What is an Integrated Circuit (IC)?

Instructor: Babita Kuruvilla

Babita has an electrical engineering degree and has taught engineering students and college students preparing for medical and dental college admissions tests.

In this lesson, we will learn about integrated circuits (ICs) and explore their origin, types, and benefits. We will also look at different ways that they are packaged.

Apollo, Meet Smartphones!

You might've heard that smartphones that we use today have more computing power than the Apollo space vehicle that landed on the moon. You also might have heard about Moore's Law. Back in 1965, Intel's co-founder Gordon Moore famously predicted that computing power would advance at an exponential rate.

It's mind-boggling to hear that technology keeps advancing at such a fast pace. So, how did it happen? What changed in the past few decades that allowed us to advance so quickly in technology?

Integrated Circuits

When scientists first started building computers, they used something called vacuum tubes to direct the flow of current in one direction.

Vacuum tubes used on ENIAC
Vacuum tubes

One of the first computers called ENIAC used around 19,000 vacuum tubes. If one of those vacuum tubes broke down, the engineers had to go through each and every one to find the broken tube. Think how long that took!

Scientists knew that they needed a better method to build circuits; for that, they needed smaller circuit parts like transistors, diodes, and resistors that could fit on a small circuit board.

So, that's how we got the integrated circuits (ICs) - a collection of electronic components that are interconnected and embedded onto or within semiconductor blocks like Silicon. What's neat is that the connections between them are etched using ultraviolet light, through a process called photolithography.

Integrated circuit on a microchip
Integrated circuit on a microchip

Today, we use these IC chips in the circuits of computers, cameras, watches, automobiles, aircraft, robots, space vehicles, communication, and switching networks, to name a few.

Advantages

IC chips speeded up the pace at which the electronics industry took off, and now we find them in most of the convenience appliances and tools that we use daily. That's because there are many advantages to using integrated chips in designs.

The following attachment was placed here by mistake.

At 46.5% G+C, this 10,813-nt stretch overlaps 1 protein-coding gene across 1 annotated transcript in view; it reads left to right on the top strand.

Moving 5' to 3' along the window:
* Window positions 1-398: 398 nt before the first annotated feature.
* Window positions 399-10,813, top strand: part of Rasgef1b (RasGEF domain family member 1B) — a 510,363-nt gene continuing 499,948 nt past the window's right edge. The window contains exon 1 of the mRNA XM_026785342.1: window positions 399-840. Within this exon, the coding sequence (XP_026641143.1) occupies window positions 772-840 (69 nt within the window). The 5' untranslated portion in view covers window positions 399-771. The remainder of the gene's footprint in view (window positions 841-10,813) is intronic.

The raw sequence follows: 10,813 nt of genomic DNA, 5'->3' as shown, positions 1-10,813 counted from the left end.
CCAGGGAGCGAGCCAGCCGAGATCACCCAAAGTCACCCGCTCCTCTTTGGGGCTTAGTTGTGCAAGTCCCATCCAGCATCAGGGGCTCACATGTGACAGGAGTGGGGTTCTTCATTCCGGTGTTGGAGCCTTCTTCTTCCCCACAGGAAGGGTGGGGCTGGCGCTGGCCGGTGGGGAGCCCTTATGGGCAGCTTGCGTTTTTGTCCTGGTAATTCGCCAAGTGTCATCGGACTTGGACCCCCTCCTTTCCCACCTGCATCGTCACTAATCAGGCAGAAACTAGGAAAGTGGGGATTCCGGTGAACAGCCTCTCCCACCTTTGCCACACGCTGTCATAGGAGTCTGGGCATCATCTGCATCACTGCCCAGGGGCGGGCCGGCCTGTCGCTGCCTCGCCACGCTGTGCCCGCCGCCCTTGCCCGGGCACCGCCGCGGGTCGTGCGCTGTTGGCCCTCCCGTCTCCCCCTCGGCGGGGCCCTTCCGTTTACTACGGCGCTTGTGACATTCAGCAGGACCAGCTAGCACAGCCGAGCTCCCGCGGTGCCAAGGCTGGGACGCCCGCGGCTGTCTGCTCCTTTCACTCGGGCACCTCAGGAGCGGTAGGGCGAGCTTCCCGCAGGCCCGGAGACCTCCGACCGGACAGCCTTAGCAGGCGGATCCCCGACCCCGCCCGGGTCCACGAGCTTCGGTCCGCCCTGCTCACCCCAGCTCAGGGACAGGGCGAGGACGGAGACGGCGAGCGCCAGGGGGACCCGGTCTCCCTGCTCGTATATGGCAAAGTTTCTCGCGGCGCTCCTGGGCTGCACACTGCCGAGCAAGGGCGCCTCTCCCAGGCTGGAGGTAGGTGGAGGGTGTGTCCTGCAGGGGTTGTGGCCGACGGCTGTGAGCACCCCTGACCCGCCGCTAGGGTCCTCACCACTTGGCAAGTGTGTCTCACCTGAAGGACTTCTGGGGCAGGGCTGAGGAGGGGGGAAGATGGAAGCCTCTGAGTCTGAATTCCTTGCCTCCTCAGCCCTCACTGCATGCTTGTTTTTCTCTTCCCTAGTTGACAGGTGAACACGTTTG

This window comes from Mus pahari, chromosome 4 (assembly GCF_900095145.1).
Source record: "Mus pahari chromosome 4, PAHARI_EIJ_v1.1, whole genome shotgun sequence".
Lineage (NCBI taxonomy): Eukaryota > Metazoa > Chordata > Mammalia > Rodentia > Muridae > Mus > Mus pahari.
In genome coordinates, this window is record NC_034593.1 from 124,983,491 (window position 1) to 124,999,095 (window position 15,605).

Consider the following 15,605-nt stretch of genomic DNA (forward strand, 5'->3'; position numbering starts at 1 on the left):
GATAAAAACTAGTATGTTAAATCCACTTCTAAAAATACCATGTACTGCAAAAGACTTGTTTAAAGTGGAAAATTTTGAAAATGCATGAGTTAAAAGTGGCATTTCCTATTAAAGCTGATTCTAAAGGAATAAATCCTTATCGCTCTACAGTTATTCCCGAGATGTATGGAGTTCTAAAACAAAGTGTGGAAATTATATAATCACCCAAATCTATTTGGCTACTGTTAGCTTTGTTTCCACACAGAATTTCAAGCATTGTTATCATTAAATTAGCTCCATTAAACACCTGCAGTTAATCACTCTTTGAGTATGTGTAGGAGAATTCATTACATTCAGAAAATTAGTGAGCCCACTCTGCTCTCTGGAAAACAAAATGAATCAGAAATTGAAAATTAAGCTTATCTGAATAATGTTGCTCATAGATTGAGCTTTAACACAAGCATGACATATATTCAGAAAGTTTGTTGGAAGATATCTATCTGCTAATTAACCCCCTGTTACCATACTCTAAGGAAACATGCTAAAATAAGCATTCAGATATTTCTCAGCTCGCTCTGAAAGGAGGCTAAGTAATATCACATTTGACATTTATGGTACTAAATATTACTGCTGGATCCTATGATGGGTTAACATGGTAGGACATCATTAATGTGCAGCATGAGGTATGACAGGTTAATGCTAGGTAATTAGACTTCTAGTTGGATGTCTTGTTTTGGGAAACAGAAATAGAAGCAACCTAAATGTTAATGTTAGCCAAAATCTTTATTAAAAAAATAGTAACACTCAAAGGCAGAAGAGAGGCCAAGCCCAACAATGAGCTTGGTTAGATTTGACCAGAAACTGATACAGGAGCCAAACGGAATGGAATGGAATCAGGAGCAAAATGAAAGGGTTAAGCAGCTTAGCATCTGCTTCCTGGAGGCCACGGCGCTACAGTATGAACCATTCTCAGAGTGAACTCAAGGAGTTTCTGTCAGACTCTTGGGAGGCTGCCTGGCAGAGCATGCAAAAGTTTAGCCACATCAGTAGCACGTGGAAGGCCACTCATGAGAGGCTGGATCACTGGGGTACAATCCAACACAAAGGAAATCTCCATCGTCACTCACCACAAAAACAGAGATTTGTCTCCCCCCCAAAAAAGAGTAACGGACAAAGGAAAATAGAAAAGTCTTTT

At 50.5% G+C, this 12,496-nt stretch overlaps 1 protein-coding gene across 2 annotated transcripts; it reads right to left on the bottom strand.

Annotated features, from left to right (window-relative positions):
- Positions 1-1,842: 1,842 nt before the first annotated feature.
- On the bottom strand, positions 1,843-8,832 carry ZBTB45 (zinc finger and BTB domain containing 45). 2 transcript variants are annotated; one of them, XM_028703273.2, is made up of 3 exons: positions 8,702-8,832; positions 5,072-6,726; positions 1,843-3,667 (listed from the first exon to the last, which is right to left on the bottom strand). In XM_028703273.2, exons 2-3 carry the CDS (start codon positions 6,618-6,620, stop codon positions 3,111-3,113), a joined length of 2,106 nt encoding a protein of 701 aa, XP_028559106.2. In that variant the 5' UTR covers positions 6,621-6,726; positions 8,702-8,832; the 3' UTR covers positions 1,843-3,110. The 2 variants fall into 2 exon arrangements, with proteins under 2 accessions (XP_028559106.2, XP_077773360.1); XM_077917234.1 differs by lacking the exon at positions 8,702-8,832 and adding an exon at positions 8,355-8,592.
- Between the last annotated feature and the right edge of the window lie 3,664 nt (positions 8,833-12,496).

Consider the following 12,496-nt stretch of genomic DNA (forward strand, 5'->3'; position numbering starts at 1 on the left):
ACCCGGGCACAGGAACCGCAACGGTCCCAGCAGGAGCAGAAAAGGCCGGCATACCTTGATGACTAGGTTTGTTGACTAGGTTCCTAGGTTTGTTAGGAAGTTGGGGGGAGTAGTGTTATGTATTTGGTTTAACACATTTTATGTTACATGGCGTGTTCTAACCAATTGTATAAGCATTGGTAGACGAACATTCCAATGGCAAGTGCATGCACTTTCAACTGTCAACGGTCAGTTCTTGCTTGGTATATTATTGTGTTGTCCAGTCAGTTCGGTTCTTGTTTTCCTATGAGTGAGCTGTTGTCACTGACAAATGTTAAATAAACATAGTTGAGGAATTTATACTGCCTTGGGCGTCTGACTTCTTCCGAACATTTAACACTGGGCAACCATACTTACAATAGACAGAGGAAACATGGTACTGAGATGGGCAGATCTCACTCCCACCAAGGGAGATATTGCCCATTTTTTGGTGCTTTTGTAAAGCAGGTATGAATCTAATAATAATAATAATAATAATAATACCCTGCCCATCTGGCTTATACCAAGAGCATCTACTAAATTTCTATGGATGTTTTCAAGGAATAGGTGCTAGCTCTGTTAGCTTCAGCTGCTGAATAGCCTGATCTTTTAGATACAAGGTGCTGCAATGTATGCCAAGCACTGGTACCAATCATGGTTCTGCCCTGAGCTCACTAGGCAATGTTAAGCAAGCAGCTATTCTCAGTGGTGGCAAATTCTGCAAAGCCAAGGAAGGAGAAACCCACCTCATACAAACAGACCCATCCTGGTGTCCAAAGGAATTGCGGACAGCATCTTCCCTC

Miniaturization of Circuits

Once we had smaller circuit components, we could make smaller circuits for devices like the smartphone. Some of the newest integrated circuits have several million components within a space of 1cm2. Imagine several million teeny little components all connected and packed together on one block!

An average chip is only one-tenth of an inch long, so you could fit more of these chips on a circuit board and improve the processing capability of the device.

Solution to Interconnection Problems

Connecting the different components is a big problem with conventional circuits. There are many joints that need to be soldered together and troubleshooting a broken link takes time. The IC avoids that problem by giving us an already interconnected circuit on a ready-to-use chip.

Fast Response

Because the electronic components are very close together on the chip, there is little loss due to resistance of the wiring. This means quicker connections and that we could build high-speed computers.

Better Performance

In discrete-component circuit, the electronic components are spread over a large space and so could be exposed to different ambient temperatures. A variation in temperature affects the consistency in performance of the circuit.

On an integrated circuit chip, since millions of components are all packed into a small space, they all experience the same environment. This means that all components are exposed to the same ambient temperature, and their performance is not compromised.

Inexpensive

We find integrated circuits in almost all electronic devices. As the demand for these chips went up, their price dropped dramatically.

Types

Based on function, the complexity and the number of components on a chip changes. We can classify integrated circuits into four main categories:

  • Small-scale integration (SSI) have 20 or fewer components on the chip.
  • Medium-scale integration (MSI) are slightly more complex and typically have around 100 components.
  • Large-scale integration (LSI) are used to compute complex functions, like in a calculator, and have 100-1000 components.
  • Very large-scale integration (VLSI) are the latest computer chips that have millions of components.

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